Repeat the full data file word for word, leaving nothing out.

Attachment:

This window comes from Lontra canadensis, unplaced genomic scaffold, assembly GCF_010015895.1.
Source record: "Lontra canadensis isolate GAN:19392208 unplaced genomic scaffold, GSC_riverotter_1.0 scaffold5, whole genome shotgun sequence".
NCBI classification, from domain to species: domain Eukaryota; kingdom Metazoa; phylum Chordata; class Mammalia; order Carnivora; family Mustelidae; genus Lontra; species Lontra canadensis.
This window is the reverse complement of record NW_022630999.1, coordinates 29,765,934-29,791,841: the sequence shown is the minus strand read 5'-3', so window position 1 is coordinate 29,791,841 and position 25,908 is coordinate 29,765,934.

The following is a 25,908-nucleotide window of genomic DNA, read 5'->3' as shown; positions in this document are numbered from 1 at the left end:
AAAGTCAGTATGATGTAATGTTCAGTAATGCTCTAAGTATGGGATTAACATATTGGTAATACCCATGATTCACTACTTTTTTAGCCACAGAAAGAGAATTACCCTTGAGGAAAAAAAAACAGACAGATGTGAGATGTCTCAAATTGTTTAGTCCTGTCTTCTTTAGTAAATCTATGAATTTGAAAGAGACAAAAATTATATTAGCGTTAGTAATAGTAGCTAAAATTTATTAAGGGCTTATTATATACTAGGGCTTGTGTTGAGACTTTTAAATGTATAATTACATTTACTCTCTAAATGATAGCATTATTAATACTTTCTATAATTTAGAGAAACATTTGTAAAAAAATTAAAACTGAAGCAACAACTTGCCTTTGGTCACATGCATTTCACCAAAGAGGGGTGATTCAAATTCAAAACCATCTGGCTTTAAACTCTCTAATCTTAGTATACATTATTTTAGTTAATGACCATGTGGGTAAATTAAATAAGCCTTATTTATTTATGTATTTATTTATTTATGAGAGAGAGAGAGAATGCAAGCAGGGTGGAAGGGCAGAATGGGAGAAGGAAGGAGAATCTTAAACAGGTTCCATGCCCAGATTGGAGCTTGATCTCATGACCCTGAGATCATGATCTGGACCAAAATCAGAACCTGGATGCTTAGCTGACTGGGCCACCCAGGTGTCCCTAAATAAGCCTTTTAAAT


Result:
This window comes from Lontra canadensis, unplaced genomic scaffold, assembly GCF_010015895.1.
Source record: "Lontra canadensis isolate GAN:19392208 unplaced genomic scaffold, GSC_riverotter_1.0 scaffold5, whole genome shotgun sequence".
NCBI classification, from domain to species: domain Eukaryota; kingdom Metazoa; phylum Chordata; class Mammalia; order Carnivora; family Mustelidae; genus Lontra; species Lontra canadensis.
This window is the reverse complement of record NW_022630999.1, coordinates 29,765,934-29,791,841: the sequence shown is the minus strand read 5'-3', so window position 1 is coordinate 29,791,841 and position 25,908 is coordinate 29,765,934.

The following is a 25,908-nucleotide window of genomic DNA, read 5'->3' as shown; positions in this document are numbered from 1 at the left end:
AAAGTCAGTATGATGTAATGTTCAGTAATGCTCTAAGTATGGGATTAACATATTGGTAATACCCATGATTCACTACTTTTTTAGCCACAGAAAGAGAATTACCCTTGAGGAAAAAAAAACAGACAGATGTGAGATGTCTCAAATTGTTTAGTCCTGTCTTCTTTAGTAAATCTATGAATTTGAAAGAGACAAAAATTATATTAGCGTTAGTAATAGTAGCTAAAATTTATTAAGGGCTTATTATATACTAGGGCTTGTGTTGAGACTTTTAAATGTATAATTACATTTACTCTCTAAATGATAGCATTATTAATACTTTCTATAATTTAGAGAAACATTTGTAAAAAAATTAAAACTGAAGCAACAACTTGCCTTTGGTCACATGCATTTCACCAAAGAGGGGTGATTCAAATTCAAAACCATCTGGCTTTAAACTCTCTAATCTTAGTATACATTATTTTAGTTAATGACCATGTGGGTAAATTAAATAAGCCTTATTTATTTATGTATTTATTTATTTATGAGAGAGAGAGAGAATGCAAGCAGGGTGGAAGGGCAGAATGGGAGAAGGAAGGAGAATCTTAAACAGGTTCCATGCCCAGATTGGAGCTTGATCTCATGACCCTGAGATCATGATCTGGACCAAAATCAGAACCTGGATGCTTAGCTGACTGGGCCACCCAGGTGTCCCTAAATAAGCCTTTTAAAT